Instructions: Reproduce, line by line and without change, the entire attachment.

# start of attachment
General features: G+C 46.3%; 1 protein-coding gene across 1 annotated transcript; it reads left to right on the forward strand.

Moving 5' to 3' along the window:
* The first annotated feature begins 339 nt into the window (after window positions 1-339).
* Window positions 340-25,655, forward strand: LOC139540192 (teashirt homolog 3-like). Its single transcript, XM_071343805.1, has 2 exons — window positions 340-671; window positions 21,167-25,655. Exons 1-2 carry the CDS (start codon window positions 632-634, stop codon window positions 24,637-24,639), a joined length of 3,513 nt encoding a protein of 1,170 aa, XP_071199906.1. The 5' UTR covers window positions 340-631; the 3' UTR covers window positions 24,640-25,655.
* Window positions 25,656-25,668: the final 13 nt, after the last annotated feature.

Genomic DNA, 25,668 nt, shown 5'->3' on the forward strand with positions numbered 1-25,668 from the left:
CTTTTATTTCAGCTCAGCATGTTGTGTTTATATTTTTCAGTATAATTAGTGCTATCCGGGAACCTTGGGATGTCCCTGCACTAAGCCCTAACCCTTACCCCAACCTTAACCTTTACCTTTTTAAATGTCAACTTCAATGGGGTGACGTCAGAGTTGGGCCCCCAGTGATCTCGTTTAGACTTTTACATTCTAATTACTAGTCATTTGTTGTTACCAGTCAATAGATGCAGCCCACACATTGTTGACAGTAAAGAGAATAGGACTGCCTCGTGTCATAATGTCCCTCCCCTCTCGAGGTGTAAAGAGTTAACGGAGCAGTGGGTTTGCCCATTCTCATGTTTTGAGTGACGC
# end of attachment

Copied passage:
General features: G+C 46.3%; 1 protein-coding gene across 1 annotated transcript; it reads left to right on the forward strand.

Moving 5' to 3' along the window:
* The first annotated feature begins 339 nt into the window (after window positions 1-339).
* Window positions 340-25,655, forward strand: LOC139540192 (teashirt homolog 3-like). Its single transcript, XM_071343805.1, has 2 exons — window positions 340-671; window positions 21,167-25,655. Exons 1-2 carry the CDS (start codon window positions 632-634, stop codon window positions 24,637-24,639), a joined length of 3,513 nt encoding a protein of 1,170 aa, XP_071199906.1. The 5' UTR covers window positions 340-631; the 3' UTR covers window positions 24,640-25,655.
* Window positions 25,656-25,668: the final 13 nt, after the last annotated feature.

Genomic DNA, 25,668 nt, shown 5'->3' on the forward strand with positions numbered 1-25,668 from the left:
CTTTTATTTCAGCTCAGCATGTTGTGTTTATATTTTTCAGTATAATTAGTGCTATCCGGGAACCTTGGGATGTCCCTGCACTAAGCCCTAACCCTTACCCCAACCTTAACCTTTACCTTTTTAAATGTCAACTTCAATGGGGTGACGTCAGAGTTGGGCCCCCAGTGATCTCGTTTAGACTTTTACATTCTAATTACTAGTCATTTGTTGTTACCAGTCAATAGATGCAGCCCACACATTGTTGACAGTAAAGAGAATAGGACTGCCTCGTGTCATAATGTCCCTCCCCTCTCGAGGTGTAAAGAGTTAACGGAGCAGTGGGTTTGCCCATTCTCATGTTTTGAGTGACGC